Patterson recently honored with “Lejend of Jazz Education” Award

April is Jazz Appreciation Month, and Clark Atlanta University recognizes Dr. James H. Patterson for his outstanding accomplishments in the Jazz Music industry. Dr. Patterson has made a lasting impact on our world through his work and commitment to keeping jazz music and its rich history alive.  Additionally, Patterson, the music professor and director of the world-renowned Clark Atlanta University Jazz Orchestra, was recently honored with the “Lejend of Jazz Education” Award, presented by the Jazz Education Network (JEN).

The award, which recognizes “educators, artists, and contributors with a long and distinguished service to the jazz education community,” serves as a reminder that Black history continues to be made every day by living legends who are inspiring the next generation of leaders.

A graduate of Clark College — now Clark Atlanta University — Dr. Patterson joined his alma mater as a professor in 1968 and founded The Clark Atlanta Jazz Orchestra. The orchestra was formally added to the curriculum in 1976 to preserve and promote “African diaspora history/culture” — jazz in its purest state. Under Dr. Patterson, the group has performed nationally and internationally with some of the biggest names in jazz — Dizzy Gillespie, Cab Calloway, James Moody, and Mary Lou Williams, to name a few. They’ve performed in international jazz festivals in Switzerland and The Netherlands.

“Prof. Patterson invited some of history’s greatest jazz musicians to teach and inspire us,” said Class of ’91 alumnus Sherman Irby. Irby, who went on to become the lead saxophonist with The Lincoln Center Jazz Orchestra and collaborated with jazz greats Wynton Marsalis and Roy Hargrove, added, “the years I spent at CAU taught me that hard work brings great results. This was the foundation that I needed to prepare me for the world.”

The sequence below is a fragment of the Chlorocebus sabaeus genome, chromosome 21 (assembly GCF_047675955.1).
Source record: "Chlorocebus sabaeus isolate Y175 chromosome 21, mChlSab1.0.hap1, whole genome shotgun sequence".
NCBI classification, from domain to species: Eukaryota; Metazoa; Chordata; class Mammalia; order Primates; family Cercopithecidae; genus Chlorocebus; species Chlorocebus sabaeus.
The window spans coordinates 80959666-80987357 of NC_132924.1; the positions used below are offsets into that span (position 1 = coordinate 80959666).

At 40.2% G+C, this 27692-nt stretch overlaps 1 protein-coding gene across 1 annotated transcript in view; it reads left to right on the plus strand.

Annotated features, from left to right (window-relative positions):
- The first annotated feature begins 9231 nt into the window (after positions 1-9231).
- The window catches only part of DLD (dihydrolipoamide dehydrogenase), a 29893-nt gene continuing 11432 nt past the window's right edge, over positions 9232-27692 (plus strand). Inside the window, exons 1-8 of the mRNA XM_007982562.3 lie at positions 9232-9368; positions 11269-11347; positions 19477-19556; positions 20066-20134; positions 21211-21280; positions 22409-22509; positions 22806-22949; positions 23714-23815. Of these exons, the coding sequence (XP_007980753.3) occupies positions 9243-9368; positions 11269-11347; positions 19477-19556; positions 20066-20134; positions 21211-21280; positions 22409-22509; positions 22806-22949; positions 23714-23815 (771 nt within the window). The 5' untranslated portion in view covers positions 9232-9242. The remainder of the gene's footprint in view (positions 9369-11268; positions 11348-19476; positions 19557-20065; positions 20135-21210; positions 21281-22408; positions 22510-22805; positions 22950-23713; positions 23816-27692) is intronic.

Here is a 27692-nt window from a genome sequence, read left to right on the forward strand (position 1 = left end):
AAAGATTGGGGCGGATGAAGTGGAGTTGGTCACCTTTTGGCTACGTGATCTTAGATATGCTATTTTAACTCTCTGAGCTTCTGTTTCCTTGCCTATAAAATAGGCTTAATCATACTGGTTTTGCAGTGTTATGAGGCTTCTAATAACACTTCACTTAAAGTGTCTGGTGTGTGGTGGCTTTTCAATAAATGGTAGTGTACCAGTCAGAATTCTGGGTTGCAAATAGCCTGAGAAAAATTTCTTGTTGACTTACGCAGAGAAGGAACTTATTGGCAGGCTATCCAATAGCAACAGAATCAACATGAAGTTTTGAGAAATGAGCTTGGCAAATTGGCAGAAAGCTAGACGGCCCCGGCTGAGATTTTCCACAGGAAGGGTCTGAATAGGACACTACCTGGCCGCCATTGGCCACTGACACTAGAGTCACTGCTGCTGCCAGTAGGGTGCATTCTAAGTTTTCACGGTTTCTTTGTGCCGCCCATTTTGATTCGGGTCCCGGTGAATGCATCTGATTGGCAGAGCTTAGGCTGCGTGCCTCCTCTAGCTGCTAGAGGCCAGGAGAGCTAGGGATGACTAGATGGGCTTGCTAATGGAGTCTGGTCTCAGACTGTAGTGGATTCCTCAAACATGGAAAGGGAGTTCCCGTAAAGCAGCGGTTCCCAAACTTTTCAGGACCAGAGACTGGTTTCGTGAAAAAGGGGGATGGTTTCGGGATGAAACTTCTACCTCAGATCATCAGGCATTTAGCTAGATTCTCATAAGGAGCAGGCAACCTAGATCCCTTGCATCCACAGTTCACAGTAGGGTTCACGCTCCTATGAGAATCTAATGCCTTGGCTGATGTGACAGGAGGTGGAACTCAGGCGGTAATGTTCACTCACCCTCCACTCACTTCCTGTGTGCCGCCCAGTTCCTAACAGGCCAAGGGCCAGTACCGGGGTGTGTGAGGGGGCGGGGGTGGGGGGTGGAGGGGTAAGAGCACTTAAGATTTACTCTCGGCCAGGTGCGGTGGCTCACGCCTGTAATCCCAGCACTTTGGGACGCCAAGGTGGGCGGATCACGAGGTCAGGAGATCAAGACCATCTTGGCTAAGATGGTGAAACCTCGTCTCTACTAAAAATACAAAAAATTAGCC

Coming from humble beginnings in Kingston, Ga., Dr. Patterson earned his Bachelor of Arts in Music from Clark College and then enlisted in the U.S. Army. While serving, Patterson directed the Drum and Bugle Corps at Fort Jackson, S.C. and performed with the Seventh Army Band throughout Europe. After completing his service, Patterson earned his Master’s of Music degree from the University of Michigan and completed his postgraduate studies at Clark Atlanta University and The University of Wisconsin. In 2018, Patterson was awarded an Honorary Doctorate Degree from Atlanta’s Morris Brown College.

Dr. Patterson’s career as a performer, conductor, educator, and community leader spans decades, and his work has inspired countless students and music lovers from across the world. Some of his career accomplishments and highlights include:

  • Performer with the Atlanta Pops Orchestra and Band of Atlanta.
  • Founder of the Fletcher Henderson/Wayman Carver Jazz Festival at Clark Atlanta University.
  • Guest conductor for the Atlanta University Center-wide Orchestra.
  • Participant in the Congressional Black Caucus as a panelist and moderator, per an invitation by Congressman John Conyers, Jr.
  • Director of the HBCU All-Star Big Band in the University of Notre Dame’s Annual Collegiate Jazz Festival.
  • Board member and 2020 Chairman of the Scholarship Committee of the Tuskegee Airmen Scholarship Fund chapter in Atlanta.
  • Founder and C.E.O of the James Hardy Patterson Foundation, Inc.
  • Lifetime voting member of the National Academy of Recording Arts and Sciences (Grammy Awards).

Patterson’s story is part of the living Black American tapestry that continues to be woven. During Jazz Appreciation Month, CAU will also honor other Clark Atlanta University Alumni, faculty, staff, and students who have made outstanding contributions to jazz music in a social media campaign. To check out the Jazz Appreciation Month campaign follow CAU’s Instagram  page @cau1988.

About Clark Atlanta University
Clark Atlanta University was formed with the consolidation of Atlanta University and Clark College, both of which hold unique places in the annals of African-American history. Atlanta University, established in 1865 by the American Missionary Association, was the nation’s first institution to award graduate degrees to African-Americans. Clark College, established four years later in 1869, was the nation’s first four-year liberal arts college to serve a primarily African-American student population. Today, with nearly 4,000 students, CAU is the largest of the four institutions (CAU, Morehouse College, Spelman College, and Morehouse School of Medicine) that comprise the Atlanta University Center Consortium. It is also the largest of the 37-member UNCF institutions.